Archive for the ‘IT Guruer’ Category

Snowden II

Monday, October 31st, 2016

Press release from the office of POTUS

Washington January 21st 2017

As outlined in the inaugural speech January 20th 2017 by POTUS, the POTUS would, as one of the first actions, work to bring U.S. Citizen, cyber terrorist, Edward Joseph Snowden to justice.

This early morning Russian police arrested Mr. Snowden and deported him to his last country of origin, Hong Kong, where a US. airplane waited for him. In the airport Mr. Snowden brandished something that looked like a knife, and he was fatally injured in the head by Hong Kong police, Mr. Snowden died 30 minutes later from his injuries.

The funeral took place at sea from USS Enterprise.

In the investigation ordered by Congress, it was revealed that Mr. Snowden wasn’t brandishing a knife but a plastic toy called a Rubik’s cube, that he was holding behind his back.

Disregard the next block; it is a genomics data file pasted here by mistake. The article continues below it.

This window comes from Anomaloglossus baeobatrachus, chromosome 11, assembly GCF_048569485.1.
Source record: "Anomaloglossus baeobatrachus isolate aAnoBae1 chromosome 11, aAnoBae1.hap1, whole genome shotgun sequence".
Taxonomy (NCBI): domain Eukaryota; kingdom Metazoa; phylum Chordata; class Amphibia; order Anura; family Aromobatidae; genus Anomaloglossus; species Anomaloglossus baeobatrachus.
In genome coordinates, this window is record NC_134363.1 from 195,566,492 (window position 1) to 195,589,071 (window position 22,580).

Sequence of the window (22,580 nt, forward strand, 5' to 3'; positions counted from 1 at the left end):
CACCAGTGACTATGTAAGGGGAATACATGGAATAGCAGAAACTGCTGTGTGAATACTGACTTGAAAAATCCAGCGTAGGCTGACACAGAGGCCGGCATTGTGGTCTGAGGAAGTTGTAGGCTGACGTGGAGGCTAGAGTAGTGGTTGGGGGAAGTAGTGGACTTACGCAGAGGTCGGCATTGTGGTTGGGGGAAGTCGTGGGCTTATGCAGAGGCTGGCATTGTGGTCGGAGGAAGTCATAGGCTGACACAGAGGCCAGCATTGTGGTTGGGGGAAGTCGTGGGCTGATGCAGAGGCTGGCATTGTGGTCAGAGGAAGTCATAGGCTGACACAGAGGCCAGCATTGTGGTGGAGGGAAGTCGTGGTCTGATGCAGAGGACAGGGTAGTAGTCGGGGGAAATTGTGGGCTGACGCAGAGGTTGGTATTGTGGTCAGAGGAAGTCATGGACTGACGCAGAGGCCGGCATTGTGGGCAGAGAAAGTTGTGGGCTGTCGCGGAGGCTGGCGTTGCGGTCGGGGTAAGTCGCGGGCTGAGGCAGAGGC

WIRED - Edward Snowden

Forget this world and all its troubles and if possible its multitudinous Charlatans… – Celebrating women in tech

Tuesday, March 24th, 2009

March the 24th 2009 is Ada Lovelace Day, the brainchild of Suw Charman-Anderson. Suw pledged to write a blog-post about a woman in tech that she admired, if at least 1,000 would make the same pledge, and since I’ve admired and been fascinated by Ada Lovelace since childhood, and especially after I read the wonderful book The Difference Engine, so I embraced the project, but at the same time I knew that it would be difficult for me to find just a woman in tech that I admire, that is because the list is long, and I’m happy to say that it’s actually getting longer.